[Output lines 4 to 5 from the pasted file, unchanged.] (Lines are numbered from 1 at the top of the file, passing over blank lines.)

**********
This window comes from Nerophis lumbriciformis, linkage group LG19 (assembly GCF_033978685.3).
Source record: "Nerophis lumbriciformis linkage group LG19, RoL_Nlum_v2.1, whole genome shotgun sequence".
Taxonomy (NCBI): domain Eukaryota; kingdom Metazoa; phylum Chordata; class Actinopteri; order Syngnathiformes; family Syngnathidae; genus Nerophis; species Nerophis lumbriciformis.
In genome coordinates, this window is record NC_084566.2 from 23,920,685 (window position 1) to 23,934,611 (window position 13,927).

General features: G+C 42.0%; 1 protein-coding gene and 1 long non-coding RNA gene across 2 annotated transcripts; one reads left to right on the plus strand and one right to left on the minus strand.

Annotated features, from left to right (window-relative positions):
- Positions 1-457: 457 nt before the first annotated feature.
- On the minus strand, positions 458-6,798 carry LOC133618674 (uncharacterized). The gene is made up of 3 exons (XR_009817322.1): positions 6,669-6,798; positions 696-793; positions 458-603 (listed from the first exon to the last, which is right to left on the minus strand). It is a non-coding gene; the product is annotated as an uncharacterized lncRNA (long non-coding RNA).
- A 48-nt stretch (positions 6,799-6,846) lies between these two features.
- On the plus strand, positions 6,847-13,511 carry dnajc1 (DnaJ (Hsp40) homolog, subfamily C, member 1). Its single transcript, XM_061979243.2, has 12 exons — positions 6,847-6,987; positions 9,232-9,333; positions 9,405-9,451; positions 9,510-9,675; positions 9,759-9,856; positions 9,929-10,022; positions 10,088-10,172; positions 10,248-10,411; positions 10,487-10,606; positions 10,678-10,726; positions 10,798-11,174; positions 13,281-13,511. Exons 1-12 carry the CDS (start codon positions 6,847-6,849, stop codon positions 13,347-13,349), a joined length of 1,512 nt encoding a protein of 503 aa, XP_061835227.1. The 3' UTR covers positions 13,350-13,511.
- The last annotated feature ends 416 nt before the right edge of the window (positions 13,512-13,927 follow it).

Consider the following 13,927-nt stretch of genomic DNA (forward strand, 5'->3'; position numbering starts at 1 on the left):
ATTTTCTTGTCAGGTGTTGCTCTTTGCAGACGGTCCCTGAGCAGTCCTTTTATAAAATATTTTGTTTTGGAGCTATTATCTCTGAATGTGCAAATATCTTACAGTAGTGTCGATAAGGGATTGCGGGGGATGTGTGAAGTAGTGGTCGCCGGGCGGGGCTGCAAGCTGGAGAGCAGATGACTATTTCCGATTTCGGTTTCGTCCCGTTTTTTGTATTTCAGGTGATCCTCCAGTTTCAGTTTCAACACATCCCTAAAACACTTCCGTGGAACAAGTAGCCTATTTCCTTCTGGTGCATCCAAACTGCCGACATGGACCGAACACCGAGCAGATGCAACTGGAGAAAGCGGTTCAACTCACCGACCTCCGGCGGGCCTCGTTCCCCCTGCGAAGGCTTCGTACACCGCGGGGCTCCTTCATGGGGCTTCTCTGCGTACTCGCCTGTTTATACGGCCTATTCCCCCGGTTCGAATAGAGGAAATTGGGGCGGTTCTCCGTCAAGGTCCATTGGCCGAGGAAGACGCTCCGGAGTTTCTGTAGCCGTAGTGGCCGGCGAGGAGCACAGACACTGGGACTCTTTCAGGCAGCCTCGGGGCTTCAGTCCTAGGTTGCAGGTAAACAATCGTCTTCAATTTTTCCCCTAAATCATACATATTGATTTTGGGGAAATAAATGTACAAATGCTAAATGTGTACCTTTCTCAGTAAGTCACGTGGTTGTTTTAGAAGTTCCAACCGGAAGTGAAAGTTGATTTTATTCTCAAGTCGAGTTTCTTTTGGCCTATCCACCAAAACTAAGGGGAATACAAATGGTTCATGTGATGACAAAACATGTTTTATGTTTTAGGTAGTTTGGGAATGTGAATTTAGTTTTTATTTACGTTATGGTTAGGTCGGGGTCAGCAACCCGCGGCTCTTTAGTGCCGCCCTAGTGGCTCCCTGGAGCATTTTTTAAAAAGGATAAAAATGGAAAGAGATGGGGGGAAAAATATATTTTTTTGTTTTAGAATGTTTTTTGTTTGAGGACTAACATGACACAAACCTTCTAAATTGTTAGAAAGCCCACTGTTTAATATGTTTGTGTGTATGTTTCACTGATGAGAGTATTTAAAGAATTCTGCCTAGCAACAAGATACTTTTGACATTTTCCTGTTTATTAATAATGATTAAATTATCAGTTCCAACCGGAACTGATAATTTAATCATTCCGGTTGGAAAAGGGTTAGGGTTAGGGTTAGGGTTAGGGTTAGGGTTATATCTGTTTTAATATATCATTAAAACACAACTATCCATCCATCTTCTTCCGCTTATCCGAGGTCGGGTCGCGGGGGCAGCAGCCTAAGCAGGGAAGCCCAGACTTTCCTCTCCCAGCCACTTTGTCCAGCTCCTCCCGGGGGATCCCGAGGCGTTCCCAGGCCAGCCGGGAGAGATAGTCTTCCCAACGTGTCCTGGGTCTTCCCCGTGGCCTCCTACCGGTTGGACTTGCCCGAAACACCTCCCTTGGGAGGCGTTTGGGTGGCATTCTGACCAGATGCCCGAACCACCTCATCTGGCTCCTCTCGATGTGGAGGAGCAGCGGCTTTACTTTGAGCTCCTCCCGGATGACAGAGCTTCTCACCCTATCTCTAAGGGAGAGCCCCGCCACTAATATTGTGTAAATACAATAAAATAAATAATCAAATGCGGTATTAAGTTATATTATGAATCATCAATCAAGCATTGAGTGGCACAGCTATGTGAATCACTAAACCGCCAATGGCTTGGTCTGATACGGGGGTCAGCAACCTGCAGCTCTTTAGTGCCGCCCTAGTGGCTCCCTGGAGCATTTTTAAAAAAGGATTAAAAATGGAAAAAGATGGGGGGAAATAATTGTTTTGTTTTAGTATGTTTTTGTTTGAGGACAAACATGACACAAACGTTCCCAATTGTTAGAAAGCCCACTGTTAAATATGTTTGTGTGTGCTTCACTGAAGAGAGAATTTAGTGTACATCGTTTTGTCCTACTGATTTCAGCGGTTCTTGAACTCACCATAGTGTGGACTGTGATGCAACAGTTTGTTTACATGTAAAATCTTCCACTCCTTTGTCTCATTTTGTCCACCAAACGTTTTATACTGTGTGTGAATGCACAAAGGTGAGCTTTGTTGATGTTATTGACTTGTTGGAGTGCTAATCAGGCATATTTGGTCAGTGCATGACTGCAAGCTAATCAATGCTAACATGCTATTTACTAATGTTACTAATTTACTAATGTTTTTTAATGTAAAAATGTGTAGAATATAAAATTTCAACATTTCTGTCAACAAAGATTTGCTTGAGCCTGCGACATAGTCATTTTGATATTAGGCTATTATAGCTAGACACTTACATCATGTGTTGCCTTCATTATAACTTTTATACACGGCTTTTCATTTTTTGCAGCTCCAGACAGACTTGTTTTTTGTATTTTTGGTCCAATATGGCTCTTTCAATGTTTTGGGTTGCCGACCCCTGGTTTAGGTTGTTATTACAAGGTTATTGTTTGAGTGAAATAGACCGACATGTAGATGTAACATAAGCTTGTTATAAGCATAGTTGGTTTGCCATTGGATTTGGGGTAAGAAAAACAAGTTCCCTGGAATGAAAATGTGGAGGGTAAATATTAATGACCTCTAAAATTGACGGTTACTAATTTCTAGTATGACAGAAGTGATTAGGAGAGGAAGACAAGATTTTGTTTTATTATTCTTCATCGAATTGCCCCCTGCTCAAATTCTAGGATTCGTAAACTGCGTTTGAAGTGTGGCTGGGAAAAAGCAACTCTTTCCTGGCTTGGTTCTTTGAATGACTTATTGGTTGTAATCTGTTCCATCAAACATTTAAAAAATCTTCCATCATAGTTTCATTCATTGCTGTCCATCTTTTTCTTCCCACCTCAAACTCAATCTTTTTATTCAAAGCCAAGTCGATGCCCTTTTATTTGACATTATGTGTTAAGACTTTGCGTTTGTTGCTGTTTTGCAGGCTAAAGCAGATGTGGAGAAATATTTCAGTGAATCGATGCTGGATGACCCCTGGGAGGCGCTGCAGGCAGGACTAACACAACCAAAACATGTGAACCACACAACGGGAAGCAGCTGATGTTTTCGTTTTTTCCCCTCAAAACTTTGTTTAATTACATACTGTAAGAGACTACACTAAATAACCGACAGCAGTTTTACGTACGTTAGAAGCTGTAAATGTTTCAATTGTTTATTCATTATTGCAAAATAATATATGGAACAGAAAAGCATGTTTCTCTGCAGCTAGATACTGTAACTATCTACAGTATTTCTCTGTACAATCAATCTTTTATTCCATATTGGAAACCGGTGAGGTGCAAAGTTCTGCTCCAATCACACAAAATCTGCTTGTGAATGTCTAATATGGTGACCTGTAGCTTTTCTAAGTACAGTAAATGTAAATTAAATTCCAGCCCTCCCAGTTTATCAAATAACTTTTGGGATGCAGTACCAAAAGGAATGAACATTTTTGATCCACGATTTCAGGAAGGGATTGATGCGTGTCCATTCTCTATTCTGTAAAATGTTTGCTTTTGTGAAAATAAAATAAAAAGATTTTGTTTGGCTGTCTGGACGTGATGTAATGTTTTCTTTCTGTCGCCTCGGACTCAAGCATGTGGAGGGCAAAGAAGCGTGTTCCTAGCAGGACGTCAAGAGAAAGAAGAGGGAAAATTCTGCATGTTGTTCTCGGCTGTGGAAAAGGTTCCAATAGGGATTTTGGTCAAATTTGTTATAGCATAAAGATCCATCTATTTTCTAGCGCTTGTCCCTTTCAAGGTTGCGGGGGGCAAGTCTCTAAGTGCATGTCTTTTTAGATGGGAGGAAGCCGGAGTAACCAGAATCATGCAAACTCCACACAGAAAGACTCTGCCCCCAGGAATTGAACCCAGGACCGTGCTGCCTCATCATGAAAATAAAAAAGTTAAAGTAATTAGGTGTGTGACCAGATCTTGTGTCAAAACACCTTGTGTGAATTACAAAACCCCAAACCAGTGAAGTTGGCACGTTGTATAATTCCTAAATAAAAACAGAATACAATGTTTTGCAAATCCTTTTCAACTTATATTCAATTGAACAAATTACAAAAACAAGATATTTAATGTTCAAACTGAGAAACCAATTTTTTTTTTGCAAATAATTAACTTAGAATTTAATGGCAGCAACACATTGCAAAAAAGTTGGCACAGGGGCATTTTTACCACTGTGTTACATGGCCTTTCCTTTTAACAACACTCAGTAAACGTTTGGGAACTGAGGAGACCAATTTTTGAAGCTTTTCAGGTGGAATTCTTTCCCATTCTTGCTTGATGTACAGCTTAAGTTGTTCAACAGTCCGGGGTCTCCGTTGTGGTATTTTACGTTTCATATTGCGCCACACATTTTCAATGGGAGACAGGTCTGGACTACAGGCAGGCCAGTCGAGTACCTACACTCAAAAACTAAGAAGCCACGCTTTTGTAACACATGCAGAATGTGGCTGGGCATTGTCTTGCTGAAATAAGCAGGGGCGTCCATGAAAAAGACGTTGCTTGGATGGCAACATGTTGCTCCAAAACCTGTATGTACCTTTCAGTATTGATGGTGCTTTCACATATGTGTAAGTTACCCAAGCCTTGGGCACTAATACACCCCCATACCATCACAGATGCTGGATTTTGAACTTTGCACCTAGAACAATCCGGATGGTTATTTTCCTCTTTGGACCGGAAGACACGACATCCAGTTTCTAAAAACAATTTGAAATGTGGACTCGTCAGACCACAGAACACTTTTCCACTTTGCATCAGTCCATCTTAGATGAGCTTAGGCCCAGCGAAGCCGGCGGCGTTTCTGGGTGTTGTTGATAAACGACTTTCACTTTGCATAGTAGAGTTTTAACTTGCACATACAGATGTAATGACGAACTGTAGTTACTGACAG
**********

In genome coordinates, this window is record NC_084566.2 from 23,920,685 (window position 1) to 23,934,611 (window position 13,927).

General features: G+C 42.0%; 1 protein-coding gene and 1 long non-coding RNA gene across 2 annotated transcripts; one reads left to right on the plus strand and one right to left on the minus strand.